This undercurrent of hostility becomes even clearer when we look at the previous few chapters of Luke, where we see Jesus coming under scrutiny of the Pharisees.  Jesus has been scolded by various Pharisees for things like (1) healing a paralyzed man and then forgiving his sins; (2) attending a feast with Tax Collector Matthew and all his tax collector buddies – ‘eating with sinners’ they called it; (3) not teaching his disciples to fast; (4) harvesting grain on the Sabbath; and (5) healing a man with a withered hand on the Sabbath.  After that last healing, by the way, Jesus asked the Pharisees which was lawful to do on the Sabbath: to heal or to kill?  At which point the Pharisees got angry with him, and in the ultimate irony went out and started making plans – on the Sabbath – to kill Jesus!

Jesus had much to say about Pharisees.  Of all the religious leaders of his day, he criticized them more than any others.  We tend to forget, those of us who live 2000 years later, that the Pharisees were very popular in their day.  The Sadducees were essentially collaborators with the Greeks and the chief priests were in cahoots with the Romans, but the Pharisees – they were the true-blue Jews.  They were… the Joel Osteens and the Robert Schullers and Rick Warrens and Pat Robertsons of their day. Proud supporters of their country and their heritage and the God of Israel.

So why do they have trouble with Jesus, and why does Jesus have trouble with them?

It all comes down to the great and the small.  The Pharisees were considered great – but their love was small.  And everyday people were considered small… but they’re about to meet someone whose love was great.

So Simon the Pharisee invited Jesus to dinner, and Jesus said “yes”.  And the men reclined at table: heads and shoulders near the table, feet extended out behind them. And they began to eat.

All of a sudden a woman from the city crashes the party. Luke says she was known for being ‘a sinner’. Many people have said she was a prostitute, but Luke doesn’t say that. The word he uses in Greek means essentially an ‘unbeliever’.  She was Jewish by birth but didn’t observe the faith.  She certainly didn’t give the Pharisees or Sadducees the time of day!

And she shows up with an alabaster jar of ointment.  Was this a spur-of-the-moment thing on her part? I don’t think so.  This woman – whose name we don’t know, I wish we did – lived in the Galilee region where Jesus had been preaching.  She’d heard about him. It was public knowledge that Jesus had cast out demons, and healed people who came to him for healing. He had raised a widow’s son from the dead.  It was public knowledge that the Pharisees were criticizing him, particularly for telling people their sins were forgiven. And he would be teaching in the synagogue one day and then eating with tax collectors the next!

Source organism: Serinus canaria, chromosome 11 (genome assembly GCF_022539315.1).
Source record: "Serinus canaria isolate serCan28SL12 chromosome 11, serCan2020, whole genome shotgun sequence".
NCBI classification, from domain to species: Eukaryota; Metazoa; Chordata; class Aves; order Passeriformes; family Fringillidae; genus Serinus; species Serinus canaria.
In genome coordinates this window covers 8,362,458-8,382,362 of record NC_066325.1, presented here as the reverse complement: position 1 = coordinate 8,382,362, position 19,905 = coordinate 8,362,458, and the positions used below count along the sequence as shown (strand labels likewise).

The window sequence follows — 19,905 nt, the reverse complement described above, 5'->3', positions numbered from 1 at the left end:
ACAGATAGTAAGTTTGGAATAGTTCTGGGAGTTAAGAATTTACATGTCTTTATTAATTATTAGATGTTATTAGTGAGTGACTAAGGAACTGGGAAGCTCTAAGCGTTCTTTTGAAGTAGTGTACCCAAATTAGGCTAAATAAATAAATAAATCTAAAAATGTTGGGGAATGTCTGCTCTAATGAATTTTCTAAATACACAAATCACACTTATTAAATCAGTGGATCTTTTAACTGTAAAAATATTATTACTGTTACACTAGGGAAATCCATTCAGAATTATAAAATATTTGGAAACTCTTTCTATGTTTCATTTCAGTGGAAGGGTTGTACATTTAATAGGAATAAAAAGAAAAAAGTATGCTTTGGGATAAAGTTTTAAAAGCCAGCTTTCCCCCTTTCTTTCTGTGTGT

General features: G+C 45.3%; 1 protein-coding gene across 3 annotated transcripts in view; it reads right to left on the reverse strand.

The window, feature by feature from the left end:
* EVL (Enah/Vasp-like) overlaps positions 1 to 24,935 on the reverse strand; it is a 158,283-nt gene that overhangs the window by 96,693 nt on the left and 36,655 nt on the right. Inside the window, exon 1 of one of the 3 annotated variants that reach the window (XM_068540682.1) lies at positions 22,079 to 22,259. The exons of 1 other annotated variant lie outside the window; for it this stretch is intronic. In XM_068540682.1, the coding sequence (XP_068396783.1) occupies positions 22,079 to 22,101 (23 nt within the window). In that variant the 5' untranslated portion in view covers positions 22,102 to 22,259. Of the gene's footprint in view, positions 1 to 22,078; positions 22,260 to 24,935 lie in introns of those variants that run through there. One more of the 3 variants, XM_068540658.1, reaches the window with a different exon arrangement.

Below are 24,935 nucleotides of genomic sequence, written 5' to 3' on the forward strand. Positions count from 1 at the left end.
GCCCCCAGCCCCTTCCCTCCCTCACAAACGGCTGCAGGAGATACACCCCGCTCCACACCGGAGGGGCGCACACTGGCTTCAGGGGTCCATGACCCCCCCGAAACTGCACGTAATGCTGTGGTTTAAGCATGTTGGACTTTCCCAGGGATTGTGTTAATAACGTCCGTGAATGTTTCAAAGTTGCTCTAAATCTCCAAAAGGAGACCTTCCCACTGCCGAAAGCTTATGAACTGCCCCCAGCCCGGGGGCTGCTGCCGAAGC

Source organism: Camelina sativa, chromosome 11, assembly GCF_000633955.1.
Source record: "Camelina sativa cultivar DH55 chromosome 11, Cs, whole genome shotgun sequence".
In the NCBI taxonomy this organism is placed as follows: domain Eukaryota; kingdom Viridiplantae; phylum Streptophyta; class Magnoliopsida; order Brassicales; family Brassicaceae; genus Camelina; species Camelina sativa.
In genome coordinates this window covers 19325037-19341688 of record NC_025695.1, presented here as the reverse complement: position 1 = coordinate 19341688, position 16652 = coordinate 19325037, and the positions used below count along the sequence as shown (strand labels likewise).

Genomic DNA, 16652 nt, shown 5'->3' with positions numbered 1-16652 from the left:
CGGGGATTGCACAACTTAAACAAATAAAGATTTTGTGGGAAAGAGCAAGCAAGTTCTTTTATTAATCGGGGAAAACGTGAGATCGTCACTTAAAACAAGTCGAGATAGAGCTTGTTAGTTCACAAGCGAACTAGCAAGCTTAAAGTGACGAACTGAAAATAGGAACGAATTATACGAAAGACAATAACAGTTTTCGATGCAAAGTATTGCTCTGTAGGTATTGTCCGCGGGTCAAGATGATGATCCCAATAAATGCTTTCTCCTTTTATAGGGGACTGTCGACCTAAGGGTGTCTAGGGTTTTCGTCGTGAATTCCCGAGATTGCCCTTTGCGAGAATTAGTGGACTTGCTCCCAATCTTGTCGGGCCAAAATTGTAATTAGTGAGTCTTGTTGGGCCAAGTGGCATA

She finally got a chance to hear him preach… from a distance, she didn’t dare come close… and she heard him talk about loving one’s enemies… and blessing the poor and the broken-hearted. And something deep inside her was moved.

Where it came to church she’d been an outsider all her life. She figured God, if there was a God, didn’t care all that much about people like her. But this guy – this Jesus – if there was ever a God she could believe in… if there was ever a God worth believing in… he’d be like Jesus.  She just knew it.  She looked at Jesus and she saw him for who he really was, on the inside, his love and his god-likeness – and she loved him from the depths of her soul.  If this wasn’t the Messiah, she thought to herself, there would never be one.

And she had to find some way to tell him. That’s the nature of love: real love can’t go unexpressed. Love has to be spoken, or demonstrated, no matter how vulnerable it makes us. She had to do something.

And then she was told about the dinner party at Simon’s house. What a perfect opportunity to do something! Jesus would be taking a swim in the shark tank (so to speak) and he could probably use a friend at a party like that. So she hatched her plan.  She would watch from outside the house, and once Jesus had been welcomed and his feet had been washed and the men were reclined at table she would enter and pour perfume on his feet – an extract of myrrh, by the way, according to Luke. It would be a wonderful way to praise him, to say by her actions ‘this man is royalty, he has the heart of a king’.